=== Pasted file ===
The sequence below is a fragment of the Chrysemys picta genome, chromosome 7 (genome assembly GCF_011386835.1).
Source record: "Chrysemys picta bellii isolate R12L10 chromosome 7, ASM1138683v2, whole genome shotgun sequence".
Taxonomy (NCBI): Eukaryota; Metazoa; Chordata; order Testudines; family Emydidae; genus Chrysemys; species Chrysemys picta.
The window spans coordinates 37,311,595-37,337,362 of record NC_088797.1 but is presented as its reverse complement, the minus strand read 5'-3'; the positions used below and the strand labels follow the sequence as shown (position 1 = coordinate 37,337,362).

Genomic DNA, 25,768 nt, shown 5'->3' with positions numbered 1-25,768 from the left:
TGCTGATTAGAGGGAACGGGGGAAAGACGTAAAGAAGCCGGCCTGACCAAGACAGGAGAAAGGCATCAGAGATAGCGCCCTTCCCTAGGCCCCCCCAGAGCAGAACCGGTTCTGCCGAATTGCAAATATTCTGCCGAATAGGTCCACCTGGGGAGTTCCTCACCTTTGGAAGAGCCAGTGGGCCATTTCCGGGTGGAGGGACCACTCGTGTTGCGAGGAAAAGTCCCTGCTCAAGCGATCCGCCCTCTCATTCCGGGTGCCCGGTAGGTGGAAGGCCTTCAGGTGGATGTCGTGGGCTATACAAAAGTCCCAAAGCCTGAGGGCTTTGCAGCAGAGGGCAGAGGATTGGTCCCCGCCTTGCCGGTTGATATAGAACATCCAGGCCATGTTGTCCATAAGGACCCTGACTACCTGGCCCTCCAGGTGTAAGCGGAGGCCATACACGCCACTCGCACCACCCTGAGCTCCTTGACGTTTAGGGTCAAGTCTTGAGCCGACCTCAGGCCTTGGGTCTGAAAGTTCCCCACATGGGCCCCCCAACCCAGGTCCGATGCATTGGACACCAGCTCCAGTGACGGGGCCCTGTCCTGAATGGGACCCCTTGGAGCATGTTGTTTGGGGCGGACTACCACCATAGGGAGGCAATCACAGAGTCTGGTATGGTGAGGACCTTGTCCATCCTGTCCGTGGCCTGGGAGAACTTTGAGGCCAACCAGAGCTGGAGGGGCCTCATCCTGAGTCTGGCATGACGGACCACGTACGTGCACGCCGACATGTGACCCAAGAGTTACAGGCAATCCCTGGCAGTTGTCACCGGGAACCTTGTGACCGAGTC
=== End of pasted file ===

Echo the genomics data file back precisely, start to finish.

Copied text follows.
The sequence below is a fragment of the Chrysemys picta genome, chromosome 7 (genome assembly GCF_011386835.1).
Source record: "Chrysemys picta bellii isolate R12L10 chromosome 7, ASM1138683v2, whole genome shotgun sequence".
Taxonomy (NCBI): Eukaryota; Metazoa; Chordata; order Testudines; family Emydidae; genus Chrysemys; species Chrysemys picta.
The window spans coordinates 37,311,595-37,337,362 of record NC_088797.1 but is presented as its reverse complement, the minus strand read 5'-3'; the positions used below and the strand labels follow the sequence as shown (position 1 = coordinate 37,337,362).

Genomic DNA, 25,768 nt, shown 5'->3' with positions numbered 1-25,768 from the left:
TGCTGATTAGAGGGAACGGGGGAAAGACGTAAAGAAGCCGGCCTGACCAAGACAGGAGAAAGGCATCAGAGATAGCGCCCTTCCCTAGGCCCCCCCAGAGCAGAACCGGTTCTGCCGAATTGCAAATATTCTGCCGAATAGGTCCACCTGGGGAGTTCCTCACCTTTGGAAGAGCCAGTGGGCCATTTCCGGGTGGAGGGACCACTCGTGTTGCGAGGAAAAGTCCCTGCTCAAGCGATCCGCCCTCTCATTCCGGGTGCCCGGTAGGTGGAAGGCCTTCAGGTGGATGTCGTGGGCTATACAAAAGTCCCAAAGCCTGAGGGCTTTGCAGCAGAGGGCAGAGGATTGGTCCCCGCCTTGCCGGTTGATATAGAACATCCAGGCCATGTTGTCCATAAGGACCCTGACTACCTGGCCCTCCAGGTGTAAGCGGAGGCCATACACGCCACTCGCACCACCCTGAGCTCCTTGACGTTTAGGGTCAAGTCTTGAGCCGACCTCAGGCCTTGGGTCTGAAAGTTCCCCACATGGGCCCCCCAACCCAGGTCCGATGCATTGGACACCAGCTCCAGTGACGGGGCCCTGTCCTGAATGGGACCCCTTGGAGCATGTTGTTTGGGGCGGACTACCACCATAGGGAGGCAATCACAGAGTCTGGTATGGTGAGGACCTTGTCCATCCTGTCCGTGGCCTGGGAGAACTTTGAGGCCAACCAGAGCTGGAGGGGCCTCATCCTGAGTCTGGCATGACGGACCACGTACGTGCACGCCGACATGTGACCCAAGAGTTACAGGCAATCCCTGGCAGTTGTCACCGGGAACCTTGTGACCGAGTC